PETA Memorial Will Encourage People to Keep Animals out of Transport Vehicles by Going Vegan
For Immediate Release:
March 10, 2020
Brooke Rossi 202-483-7382
Irwin, Pa. – In honor of the young cows who were injured and killed when a truck carrying them crashed on an off-ramp of the Pennsylvania Turnpike near Irwin on March 3, PETA plans to place a billboard in the area that proclaims, “See the Individual. Go Vegan.”
“This crash ended the lives of four gentle calves and compounded the misery of the others, who are likely destined to be killed for food,” says PETA Executive Vice President Tracy Reiman. “PETA’s ad encourages anyone disturbed by the thought of animals suffering on the side of the road or facing the slaughterhouse knife to go vegan.”
The young cows appeared to be the breed most often used by the dairy industry. Cows used for dairy are artificially inseminated (raped when a person inserts an arm into the rectum and a metal rod into the vagina), and calves are torn away from their loving mothers within a day of birth. Male calves are frequently shipped off to be slaughtered for veal, while females endure the same fate as their mothers: repeated forced pregnancies until their bodies eventually break down, at which point they’re slaughtered for cheap meat. Each person who goes vegan saves the lives of nearly 200 cows, pigs, chickens, and other animals every year.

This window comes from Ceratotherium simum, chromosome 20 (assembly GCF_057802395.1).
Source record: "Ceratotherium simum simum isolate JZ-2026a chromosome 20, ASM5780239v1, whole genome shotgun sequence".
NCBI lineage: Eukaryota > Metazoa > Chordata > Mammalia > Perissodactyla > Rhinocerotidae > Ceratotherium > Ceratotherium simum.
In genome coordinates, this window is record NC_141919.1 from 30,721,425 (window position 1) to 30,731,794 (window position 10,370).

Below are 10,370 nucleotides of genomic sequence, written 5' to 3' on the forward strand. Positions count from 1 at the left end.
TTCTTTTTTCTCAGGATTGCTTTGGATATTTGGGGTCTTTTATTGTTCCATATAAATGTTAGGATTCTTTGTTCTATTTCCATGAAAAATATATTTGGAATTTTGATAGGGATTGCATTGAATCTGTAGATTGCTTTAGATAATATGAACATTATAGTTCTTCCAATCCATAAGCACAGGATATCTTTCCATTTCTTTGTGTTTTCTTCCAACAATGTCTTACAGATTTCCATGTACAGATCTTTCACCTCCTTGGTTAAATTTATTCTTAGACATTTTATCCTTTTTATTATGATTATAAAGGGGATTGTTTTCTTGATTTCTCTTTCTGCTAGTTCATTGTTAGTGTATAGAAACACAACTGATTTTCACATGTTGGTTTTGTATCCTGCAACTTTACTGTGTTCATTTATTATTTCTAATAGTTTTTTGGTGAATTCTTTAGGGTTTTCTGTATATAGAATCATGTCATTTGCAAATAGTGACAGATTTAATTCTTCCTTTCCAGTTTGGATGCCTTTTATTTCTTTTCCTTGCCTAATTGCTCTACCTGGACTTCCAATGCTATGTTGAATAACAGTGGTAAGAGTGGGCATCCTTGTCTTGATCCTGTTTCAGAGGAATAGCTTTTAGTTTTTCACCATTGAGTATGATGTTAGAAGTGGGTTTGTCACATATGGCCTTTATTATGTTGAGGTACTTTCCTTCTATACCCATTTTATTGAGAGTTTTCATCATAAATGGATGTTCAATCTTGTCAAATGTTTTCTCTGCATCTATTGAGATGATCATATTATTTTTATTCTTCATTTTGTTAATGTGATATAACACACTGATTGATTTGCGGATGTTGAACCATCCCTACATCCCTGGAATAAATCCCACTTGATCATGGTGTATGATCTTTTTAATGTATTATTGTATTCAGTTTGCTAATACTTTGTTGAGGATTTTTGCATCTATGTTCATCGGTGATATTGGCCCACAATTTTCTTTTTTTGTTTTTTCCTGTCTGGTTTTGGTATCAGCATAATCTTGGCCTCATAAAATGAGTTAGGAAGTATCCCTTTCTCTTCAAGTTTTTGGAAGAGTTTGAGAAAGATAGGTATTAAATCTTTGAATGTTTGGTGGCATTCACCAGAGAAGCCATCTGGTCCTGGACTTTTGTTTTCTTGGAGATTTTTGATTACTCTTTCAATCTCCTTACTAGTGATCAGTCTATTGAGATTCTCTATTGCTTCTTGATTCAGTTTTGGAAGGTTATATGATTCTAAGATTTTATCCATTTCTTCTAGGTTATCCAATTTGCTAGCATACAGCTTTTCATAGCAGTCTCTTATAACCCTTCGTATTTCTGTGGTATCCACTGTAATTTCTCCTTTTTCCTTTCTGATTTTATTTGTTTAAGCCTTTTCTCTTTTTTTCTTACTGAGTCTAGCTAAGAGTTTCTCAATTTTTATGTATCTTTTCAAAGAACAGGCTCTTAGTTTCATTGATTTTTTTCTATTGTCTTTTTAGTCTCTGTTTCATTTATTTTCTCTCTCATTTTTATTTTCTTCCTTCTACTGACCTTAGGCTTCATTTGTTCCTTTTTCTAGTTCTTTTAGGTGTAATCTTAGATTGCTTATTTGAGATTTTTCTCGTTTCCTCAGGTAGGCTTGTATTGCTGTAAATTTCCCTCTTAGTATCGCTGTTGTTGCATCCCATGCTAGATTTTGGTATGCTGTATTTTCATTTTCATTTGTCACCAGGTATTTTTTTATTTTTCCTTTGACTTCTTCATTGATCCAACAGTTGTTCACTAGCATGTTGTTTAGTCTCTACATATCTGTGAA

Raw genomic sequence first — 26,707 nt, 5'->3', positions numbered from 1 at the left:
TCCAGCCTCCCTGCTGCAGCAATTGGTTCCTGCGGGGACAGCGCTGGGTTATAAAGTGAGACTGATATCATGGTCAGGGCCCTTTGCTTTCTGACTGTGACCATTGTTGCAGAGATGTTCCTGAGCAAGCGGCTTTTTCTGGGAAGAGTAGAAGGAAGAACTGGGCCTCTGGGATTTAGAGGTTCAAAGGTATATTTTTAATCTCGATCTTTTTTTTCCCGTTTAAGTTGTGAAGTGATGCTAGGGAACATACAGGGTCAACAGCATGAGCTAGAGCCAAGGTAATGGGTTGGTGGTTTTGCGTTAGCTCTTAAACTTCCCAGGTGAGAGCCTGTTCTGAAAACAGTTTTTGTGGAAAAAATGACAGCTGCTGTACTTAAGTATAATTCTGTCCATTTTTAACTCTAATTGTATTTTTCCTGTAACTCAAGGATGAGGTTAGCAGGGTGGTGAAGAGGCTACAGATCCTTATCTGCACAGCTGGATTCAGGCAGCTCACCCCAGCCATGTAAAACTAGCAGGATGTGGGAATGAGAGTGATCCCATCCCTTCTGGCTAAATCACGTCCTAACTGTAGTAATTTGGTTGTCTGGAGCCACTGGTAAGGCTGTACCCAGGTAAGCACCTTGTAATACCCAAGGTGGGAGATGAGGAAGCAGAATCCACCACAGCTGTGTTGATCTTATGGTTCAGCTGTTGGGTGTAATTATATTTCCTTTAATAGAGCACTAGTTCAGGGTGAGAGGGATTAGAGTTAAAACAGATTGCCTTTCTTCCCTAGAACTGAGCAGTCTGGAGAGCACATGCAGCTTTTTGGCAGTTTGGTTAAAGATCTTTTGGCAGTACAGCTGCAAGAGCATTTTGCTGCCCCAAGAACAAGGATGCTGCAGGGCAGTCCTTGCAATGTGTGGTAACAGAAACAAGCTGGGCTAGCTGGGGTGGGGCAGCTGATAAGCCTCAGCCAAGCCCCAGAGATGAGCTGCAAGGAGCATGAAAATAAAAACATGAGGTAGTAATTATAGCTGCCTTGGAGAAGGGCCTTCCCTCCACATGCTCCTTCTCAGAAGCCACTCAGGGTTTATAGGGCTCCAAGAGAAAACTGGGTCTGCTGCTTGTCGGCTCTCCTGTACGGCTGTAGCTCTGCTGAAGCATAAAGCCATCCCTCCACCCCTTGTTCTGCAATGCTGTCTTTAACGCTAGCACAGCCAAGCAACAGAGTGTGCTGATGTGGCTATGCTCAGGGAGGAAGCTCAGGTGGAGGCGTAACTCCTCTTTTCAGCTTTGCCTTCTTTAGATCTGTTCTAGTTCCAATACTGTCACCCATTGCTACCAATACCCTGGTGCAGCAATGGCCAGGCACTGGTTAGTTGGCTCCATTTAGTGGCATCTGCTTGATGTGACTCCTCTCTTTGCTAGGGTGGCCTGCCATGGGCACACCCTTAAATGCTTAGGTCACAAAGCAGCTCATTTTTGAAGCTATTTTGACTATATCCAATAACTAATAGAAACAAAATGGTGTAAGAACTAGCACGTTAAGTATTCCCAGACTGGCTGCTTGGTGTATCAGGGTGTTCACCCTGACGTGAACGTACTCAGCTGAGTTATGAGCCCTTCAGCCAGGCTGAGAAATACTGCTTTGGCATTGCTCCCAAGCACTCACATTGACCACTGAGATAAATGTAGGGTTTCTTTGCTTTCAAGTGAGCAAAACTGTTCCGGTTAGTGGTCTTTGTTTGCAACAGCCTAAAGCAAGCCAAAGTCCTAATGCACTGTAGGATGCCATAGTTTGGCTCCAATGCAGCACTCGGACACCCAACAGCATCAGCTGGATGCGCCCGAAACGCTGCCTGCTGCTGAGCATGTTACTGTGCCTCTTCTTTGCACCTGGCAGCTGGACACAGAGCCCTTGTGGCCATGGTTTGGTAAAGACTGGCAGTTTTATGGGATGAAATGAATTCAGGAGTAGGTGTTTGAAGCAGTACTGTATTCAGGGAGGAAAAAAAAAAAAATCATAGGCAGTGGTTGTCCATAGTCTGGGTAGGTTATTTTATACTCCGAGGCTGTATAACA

Animal agriculture is responsible for nearly a fifth of human-induced greenhouse-gas emissions. More than 80% of the Amazon rainforest that’s been cleared since 1970 is used for grazing or for growing food for cattle who are ultimately slaughtered for meat. According to the United Nations, a global switch to vegan eating is necessary to combat catastrophic climate change.
PETA notes that there were more than 100 crashes in 2019 involving trucks carrying animals used for food—and there have already been 23 since the start of 2020.
PETA—whose motto reads, in part, that “animals are not ours to eat”—opposes speciesism, which is a human-supremacist worldview. For more information, please visit PETA.org.